Fox Byte 5775 #20: Tetzaveh (You Shall Command)

תְּצַוֶּה

Chuck Connors as Jason McCord, a man unjustly accused of cowardice and drummed out of the Army.  From the 1960s  NBC TV Western, Branded.  (Photo:  riflemanconnors.com)
Chuck Connors as Jason McCord, a man unjustly accused of cowardice and drummed out of the Army. From the 1960s NBC TV Western Branded. (Photo: riflemanconnors.com)

One of the compelling images I recall from childhood is the opening scene of Branded.  This Western TV drama starred Chuck Connors as a United States Army officer unjustly charged with cowardice.  Week after week the series opened with Jason McCord, Connors’ character, being drummed out of the service at a remote post in the American West.  As the garrison assembles, McCord is marched to the front and center of the formation, where his commander removes from him every vestige of his connection with the Army – his hat, rank insignia, and even the buttons on his coat.  Last of all the commander removes McCord’s sword from its sheath, breaks it over his knee, and tosses the broken hilt out of the fort’s gate.  The shamed officer then walks out of the fort as the doors close behind him.  Now on his own, branded for life with the mark of a coward, he must find a way to clear his name.

What if someone had exonerated Jason McCord?  Such things have happened before.  There is provision in the law to excuse an offender, either when the accusation is proven unjust, or when a duly constituted authority bestows clemency in an act of mercy.  The law, however, remains in effect.  Should another man, or even the same man, desert his post in an act of cowardice, he would be guilty of the same offence.  Even if the entire United States Army deserted, requiring the President to recruit an entirely new force, the deserters would still be guilty according to the statutes and regulations governing the military service.  And should the law change somehow, perhaps refining the definition of cowardice and clarifying the penalties, the law would still be in effect, and those subject to it would be wise to learn the changes lest they find themselves inadvertently in error.

How interesting that such a principal gleaned from a 1960s TV Western is actually a principal of the Word of God.  While some may argue that the Law of God has no application at all in an age when Messiah Yeshua has won forgiveness for all who believe on Him, in actuality His work of redemption secured a prophesied change in the Law, not its abolition.

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Fox Byte 5775 #5: Chayei Sarah (Life of Sarah)

חַיֵּי שָׂרָה

By remaining faithful to the true king, Faramir son of Denethor completed the centuries-long task of the Stewards of Gondor.  The king rewarded him with the title Prince of Ithilien.  (David Wenham as Faramir in the 2002 New Line Cinema production of The Lord of The Rings:  The Two Towers.  Accessed on lotr.wikia.com)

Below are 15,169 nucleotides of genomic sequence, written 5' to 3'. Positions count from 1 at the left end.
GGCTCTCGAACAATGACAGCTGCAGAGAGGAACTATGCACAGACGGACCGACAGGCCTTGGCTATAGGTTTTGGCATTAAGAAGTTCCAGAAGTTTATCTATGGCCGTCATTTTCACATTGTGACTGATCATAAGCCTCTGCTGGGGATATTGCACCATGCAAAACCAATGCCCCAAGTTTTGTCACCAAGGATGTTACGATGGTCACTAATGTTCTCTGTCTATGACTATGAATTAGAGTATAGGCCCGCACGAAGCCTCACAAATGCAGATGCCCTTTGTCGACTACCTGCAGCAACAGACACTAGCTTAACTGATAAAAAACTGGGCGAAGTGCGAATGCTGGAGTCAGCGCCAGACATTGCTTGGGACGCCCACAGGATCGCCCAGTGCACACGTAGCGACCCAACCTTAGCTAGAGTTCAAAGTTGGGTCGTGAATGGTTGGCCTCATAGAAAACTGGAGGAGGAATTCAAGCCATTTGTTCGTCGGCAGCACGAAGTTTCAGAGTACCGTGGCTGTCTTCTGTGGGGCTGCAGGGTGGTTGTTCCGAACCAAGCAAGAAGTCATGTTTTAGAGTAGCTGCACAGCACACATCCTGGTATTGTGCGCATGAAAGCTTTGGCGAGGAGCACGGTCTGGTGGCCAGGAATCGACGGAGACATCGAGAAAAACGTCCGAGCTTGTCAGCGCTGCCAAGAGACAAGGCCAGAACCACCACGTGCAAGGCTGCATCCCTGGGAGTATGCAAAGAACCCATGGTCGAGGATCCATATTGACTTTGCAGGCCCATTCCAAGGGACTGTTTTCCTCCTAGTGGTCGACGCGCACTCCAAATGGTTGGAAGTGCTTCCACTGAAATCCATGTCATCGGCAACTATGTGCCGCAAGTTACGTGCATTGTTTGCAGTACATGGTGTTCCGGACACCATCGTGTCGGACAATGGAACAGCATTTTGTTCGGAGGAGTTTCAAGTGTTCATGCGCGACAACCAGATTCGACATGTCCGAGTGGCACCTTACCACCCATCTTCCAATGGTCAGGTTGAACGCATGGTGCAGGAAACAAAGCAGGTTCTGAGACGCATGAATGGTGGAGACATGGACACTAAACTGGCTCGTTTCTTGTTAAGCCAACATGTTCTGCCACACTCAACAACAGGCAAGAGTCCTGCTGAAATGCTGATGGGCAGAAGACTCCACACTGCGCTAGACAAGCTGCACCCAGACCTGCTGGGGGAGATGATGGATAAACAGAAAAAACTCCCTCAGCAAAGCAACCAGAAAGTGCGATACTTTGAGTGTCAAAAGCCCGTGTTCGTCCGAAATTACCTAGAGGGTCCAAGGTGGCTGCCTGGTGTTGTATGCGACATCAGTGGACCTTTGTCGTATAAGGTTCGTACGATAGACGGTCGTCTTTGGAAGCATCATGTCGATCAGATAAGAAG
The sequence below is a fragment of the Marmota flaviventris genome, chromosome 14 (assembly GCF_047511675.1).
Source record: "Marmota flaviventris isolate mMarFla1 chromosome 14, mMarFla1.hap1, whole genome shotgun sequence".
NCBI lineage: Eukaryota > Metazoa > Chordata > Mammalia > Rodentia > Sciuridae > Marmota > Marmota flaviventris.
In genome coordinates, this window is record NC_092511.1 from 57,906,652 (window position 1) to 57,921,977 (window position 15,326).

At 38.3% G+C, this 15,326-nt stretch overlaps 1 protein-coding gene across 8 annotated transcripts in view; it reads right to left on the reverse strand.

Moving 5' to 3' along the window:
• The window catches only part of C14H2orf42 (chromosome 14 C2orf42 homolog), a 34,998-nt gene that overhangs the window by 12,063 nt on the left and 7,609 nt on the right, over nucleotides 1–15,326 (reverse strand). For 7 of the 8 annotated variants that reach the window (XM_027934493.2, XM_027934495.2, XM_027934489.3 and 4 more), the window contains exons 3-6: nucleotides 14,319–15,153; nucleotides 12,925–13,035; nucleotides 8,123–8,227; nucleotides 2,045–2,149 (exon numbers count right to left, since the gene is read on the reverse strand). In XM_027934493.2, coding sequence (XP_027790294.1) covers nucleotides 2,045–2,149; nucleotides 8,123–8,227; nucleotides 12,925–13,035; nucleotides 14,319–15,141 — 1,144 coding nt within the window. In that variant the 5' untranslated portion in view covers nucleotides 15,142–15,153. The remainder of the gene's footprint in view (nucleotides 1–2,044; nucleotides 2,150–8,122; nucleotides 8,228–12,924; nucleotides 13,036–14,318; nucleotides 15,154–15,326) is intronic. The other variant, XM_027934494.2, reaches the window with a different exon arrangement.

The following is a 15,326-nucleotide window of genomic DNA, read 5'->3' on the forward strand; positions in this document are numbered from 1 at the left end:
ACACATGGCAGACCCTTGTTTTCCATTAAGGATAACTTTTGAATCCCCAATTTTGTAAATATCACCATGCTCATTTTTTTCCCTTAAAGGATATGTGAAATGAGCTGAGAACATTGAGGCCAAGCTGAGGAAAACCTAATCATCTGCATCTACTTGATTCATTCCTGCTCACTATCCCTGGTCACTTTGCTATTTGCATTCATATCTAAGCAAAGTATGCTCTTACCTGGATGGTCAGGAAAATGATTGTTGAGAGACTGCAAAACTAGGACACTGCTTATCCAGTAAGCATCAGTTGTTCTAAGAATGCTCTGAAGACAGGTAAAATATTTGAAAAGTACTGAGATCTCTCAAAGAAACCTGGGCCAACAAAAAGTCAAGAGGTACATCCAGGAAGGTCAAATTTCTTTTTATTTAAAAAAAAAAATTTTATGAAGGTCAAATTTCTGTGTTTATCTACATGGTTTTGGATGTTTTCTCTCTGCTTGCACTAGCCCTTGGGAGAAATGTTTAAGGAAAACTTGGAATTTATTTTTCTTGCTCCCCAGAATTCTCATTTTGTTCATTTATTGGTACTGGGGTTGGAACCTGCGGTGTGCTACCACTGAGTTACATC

By remaining faithful to the true king, Faramir son of Denethor completed the centuries-long task of the Stewards of Gondor. The king rewarded him with the title Prince of Ithilien. (David Wenham as Faramir in the 2002 New Line Cinema production of The Lord of The Rings: The Two Towers. Accessed on lotr.wikia.com)

J.R.R. Tolkien’s works had secured for him a lasting place among the giants of English literature long before Peter Jackson ever brought The Lord of the Rings to the big screen.  Middle Earth, with its Elves, Men, Dwarves, Hobbits, Orcs, and Wizards, serves as the backdrop for a profound tale about our humanness – what it means, and what we would like it to mean.  We would like to see ourselves, for example, as high and noble, like the Elves or the Men of Gondor.  Tolkien expresses this nobility in many subplots, not the least being the saga of the Stewards of Gondor.  We learn about them from Faramir, son of Denethor, the current Steward:

We of my house are not of the line of [King] Elendil, though the blood of Númenor is in us.  For we reckon back our line to Mardil, the good steward, who ruled in the king’s stead when he went away to war.  And that was King Eärnur, last of the line of Anárion, and childless, and he came never back.  And the stewards have governed the city since that day, though it was many generations of Men ago.  (The Two Towers, Book IV, “The Window On the West”)

Faramir relates how his older brother, Boromir, could not understand why his father had not claimed the throne.  He had asked, “How many hundreds of years needs it to make a steward a king, if the king returns not?”  To this his father replied, “Few years, maybe, in other places of less royalty . . . In Gondor ten thousand years would not suffice.”

It is here that we must question Tolkien’s grasp on reality.  He describes a degree of nobility and selfless honor that transcends generations.  It is remarkable for one person to lay aside his or her own interests to guard a place of higher power, wealth, and prestige for someone else.  How could such selflessness be passed down from one generation to the next, knowing that at some point the supreme authority would have to be handed over to someone else?

And yet that is exactly what our God expects His people to do.

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